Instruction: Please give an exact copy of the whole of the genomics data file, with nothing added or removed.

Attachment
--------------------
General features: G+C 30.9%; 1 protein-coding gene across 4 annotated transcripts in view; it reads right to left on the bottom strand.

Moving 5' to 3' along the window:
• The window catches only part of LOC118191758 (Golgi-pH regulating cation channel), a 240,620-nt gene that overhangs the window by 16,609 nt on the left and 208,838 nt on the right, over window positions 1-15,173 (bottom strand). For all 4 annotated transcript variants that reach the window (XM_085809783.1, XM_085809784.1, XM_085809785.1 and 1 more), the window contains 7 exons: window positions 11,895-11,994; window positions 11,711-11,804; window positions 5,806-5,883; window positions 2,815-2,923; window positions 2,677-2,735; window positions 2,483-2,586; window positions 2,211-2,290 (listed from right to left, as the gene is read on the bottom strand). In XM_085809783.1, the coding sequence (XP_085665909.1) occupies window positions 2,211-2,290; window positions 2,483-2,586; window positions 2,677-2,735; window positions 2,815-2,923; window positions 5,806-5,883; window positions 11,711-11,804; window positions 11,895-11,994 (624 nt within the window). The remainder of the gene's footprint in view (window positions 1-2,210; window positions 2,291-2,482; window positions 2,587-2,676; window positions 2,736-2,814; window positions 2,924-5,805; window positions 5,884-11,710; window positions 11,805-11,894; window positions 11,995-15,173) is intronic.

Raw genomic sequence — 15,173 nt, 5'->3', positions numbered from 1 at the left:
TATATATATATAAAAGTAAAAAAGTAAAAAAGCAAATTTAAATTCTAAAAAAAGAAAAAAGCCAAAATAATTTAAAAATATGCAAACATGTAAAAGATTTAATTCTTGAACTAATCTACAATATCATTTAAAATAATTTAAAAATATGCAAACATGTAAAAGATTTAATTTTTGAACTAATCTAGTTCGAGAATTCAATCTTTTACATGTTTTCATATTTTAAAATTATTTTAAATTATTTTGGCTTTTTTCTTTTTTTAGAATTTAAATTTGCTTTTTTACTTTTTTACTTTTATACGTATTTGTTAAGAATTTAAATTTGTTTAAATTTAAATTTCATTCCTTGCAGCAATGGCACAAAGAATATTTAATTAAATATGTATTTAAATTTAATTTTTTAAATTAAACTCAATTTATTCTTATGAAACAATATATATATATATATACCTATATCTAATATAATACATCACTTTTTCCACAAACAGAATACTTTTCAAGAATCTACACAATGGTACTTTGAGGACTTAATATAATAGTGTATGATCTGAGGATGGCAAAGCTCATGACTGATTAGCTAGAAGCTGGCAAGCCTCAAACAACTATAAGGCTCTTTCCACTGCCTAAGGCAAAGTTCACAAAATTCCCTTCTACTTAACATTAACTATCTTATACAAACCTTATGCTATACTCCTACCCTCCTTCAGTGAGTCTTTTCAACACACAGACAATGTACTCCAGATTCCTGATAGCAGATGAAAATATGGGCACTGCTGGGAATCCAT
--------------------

General features: G+C 30.9%; 1 protein-coding gene across 4 annotated transcripts in view; it reads right to left on the bottom strand.

Moving 5' to 3' along the window:
• The window catches only part of LOC118191758 (Golgi-pH regulating cation channel), a 240,620-nt gene that overhangs the window by 16,609 nt on the left and 208,838 nt on the right, over window positions 1-15,173 (bottom strand). For all 4 annotated transcript variants that reach the window (XM_085809783.1, XM_085809784.1, XM_085809785.1 and 1 more), the window contains 7 exons: window positions 11,895-11,994; window positions 11,711-11,804; window positions 5,806-5,883; window positions 2,815-2,923; window positions 2,677-2,735; window positions 2,483-2,586; window positions 2,211-2,290 (listed from right to left, as the gene is read on the bottom strand). In XM_085809783.1, the coding sequence (XP_085665909.1) occupies window positions 2,211-2,290; window positions 2,483-2,586; window positions 2,677-2,735; window positions 2,815-2,923; window positions 5,806-5,883; window positions 11,711-11,804; window positions 11,895-11,994 (624 nt within the window). The remainder of the gene's footprint in view (window positions 1-2,210; window positions 2,291-2,482; window positions 2,587-2,676; window positions 2,736-2,814; window positions 2,924-5,805; window positions 5,884-11,710; window positions 11,805-11,894; window positions 11,995-15,173) is intronic.

Raw genomic sequence — 15,173 nt, 5'->3', positions numbered from 1 at the left:
TATATATATATAAAAGTAAAAAAGTAAAAAAGCAAATTTAAATTCTAAAAAAAGAAAAAAGCCAAAATAATTTAAAAATATGCAAACATGTAAAAGATTTAATTCTTGAACTAATCTACAATATCATTTAAAATAATTTAAAAATATGCAAACATGTAAAAGATTTAATTTTTGAACTAATCTAGTTCGAGAATTCAATCTTTTACATGTTTTCATATTTTAAAATTATTTTAAATTATTTTGGCTTTTTTCTTTTTTTAGAATTTAAATTTGCTTTTTTACTTTTTTACTTTTATACGTATTTGTTAAGAATTTAAATTTGTTTAAATTTAAATTTCATTCCTTGCAGCAATGGCACAAAGAATATTTAATTAAATATGTATTTAAATTTAATTTTTTAAATTAAACTCAATTTATTCTTATGAAACAATATATATATATATATACCTATATCTAATATAATACATCACTTTTTCCACAAACAGAATACTTTTCAAGAATCTACACAATGGTACTTTGAGGACTTAATATAATAGTGTATGATCTGAGGATGGCAAAGCTCATGACTGATTAGCTAGAAGCTGGCAAGCCTCAAACAACTATAAGGCTCTTTCCACTGCCTAAGGCAAAGTTCACAAAATTCCCTTCTACTTAACATTAACTATCTTATACAAACCTTATGCTATACTCCTACCCTCCTTCAGTGAGTCTTTTCAACACACAGACAATGTACTCCAGATTCCTGATAGCAGATGAAAATATGGGCACTGCTGGGAATCCAT